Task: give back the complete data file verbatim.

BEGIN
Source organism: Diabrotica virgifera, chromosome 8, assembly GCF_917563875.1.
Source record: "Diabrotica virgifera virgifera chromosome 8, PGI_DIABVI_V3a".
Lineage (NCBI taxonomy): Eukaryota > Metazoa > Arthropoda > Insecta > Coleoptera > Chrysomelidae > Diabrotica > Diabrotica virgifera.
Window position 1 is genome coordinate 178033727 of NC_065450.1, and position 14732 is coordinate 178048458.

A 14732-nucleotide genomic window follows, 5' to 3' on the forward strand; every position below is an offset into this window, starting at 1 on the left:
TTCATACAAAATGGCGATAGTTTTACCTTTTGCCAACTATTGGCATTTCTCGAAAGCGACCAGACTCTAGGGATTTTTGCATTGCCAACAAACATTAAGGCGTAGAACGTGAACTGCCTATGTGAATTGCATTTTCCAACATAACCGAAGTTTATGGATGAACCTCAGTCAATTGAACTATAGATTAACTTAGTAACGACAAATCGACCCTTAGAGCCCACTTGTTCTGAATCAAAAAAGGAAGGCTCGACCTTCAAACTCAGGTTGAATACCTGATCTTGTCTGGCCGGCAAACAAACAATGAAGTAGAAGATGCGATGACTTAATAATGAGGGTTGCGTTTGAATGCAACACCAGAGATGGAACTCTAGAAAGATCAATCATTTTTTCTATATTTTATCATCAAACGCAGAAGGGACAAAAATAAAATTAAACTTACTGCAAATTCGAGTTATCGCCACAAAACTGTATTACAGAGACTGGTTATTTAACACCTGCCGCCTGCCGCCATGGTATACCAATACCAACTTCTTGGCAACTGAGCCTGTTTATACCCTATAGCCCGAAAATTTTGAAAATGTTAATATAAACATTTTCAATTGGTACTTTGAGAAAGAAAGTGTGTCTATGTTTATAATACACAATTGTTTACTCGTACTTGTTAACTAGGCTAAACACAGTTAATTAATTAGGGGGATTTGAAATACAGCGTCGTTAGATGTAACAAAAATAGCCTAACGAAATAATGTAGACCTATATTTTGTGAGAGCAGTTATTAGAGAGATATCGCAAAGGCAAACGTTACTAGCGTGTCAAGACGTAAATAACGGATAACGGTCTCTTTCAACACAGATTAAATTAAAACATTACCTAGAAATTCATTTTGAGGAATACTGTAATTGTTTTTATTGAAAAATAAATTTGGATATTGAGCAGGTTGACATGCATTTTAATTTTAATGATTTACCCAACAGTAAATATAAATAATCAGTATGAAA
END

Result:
Source organism: Diabrotica virgifera, chromosome 8, assembly GCF_917563875.1.
Source record: "Diabrotica virgifera virgifera chromosome 8, PGI_DIABVI_V3a".
Lineage (NCBI taxonomy): Eukaryota > Metazoa > Arthropoda > Insecta > Coleoptera > Chrysomelidae > Diabrotica > Diabrotica virgifera.
Window position 1 is genome coordinate 178033727 of NC_065450.1, and position 14732 is coordinate 178048458.

A 14732-nucleotide genomic window follows, 5' to 3' on the forward strand; every position below is an offset into this window, starting at 1 on the left:
TTCATACAAAATGGCGATAGTTTTACCTTTTGCCAACTATTGGCATTTCTCGAAAGCGACCAGACTCTAGGGATTTTTGCATTGCCAACAAACATTAAGGCGTAGAACGTGAACTGCCTATGTGAATTGCATTTTCCAACATAACCGAAGTTTATGGATGAACCTCAGTCAATTGAACTATAGATTAACTTAGTAACGACAAATCGACCCTTAGAGCCCACTTGTTCTGAATCAAAAAAGGAAGGCTCGACCTTCAAACTCAGGTTGAATACCTGATCTTGTCTGGCCGGCAAACAAACAATGAAGTAGAAGATGCGATGACTTAATAATGAGGGTTGCGTTTGAATGCAACACCAGAGATGGAACTCTAGAAAGATCAATCATTTTTTCTATATTTTATCATCAAACGCAGAAGGGACAAAAATAAAATTAAACTTACTGCAAATTCGAGTTATCGCCACAAAACTGTATTACAGAGACTGGTTATTTAACACCTGCCGCCTGCCGCCATGGTATACCAATACCAACTTCTTGGCAACTGAGCCTGTTTATACCCTATAGCCCGAAAATTTTGAAAATGTTAATATAAACATTTTCAATTGGTACTTTGAGAAAGAAAGTGTGTCTATGTTTATAATACACAATTGTTTACTCGTACTTGTTAACTAGGCTAAACACAGTTAATTAATTAGGGGGATTTGAAATACAGCGTCGTTAGATGTAACAAAAATAGCCTAACGAAATAATGTAGACCTATATTTTGTGAGAGCAGTTATTAGAGAGATATCGCAAAGGCAAACGTTACTAGCGTGTCAAGACGTAAATAACGGATAACGGTCTCTTTCAACACAGATTAAATTAAAACATTACCTAGAAATTCATTTTGAGGAATACTGTAATTGTTTTTATTGAAAAATAAATTTGGATATTGAGCAGGTTGACATGCATTTTAATTTTAATGATTTACCCAACAGTAAATATAAATAATCAGTATGAAA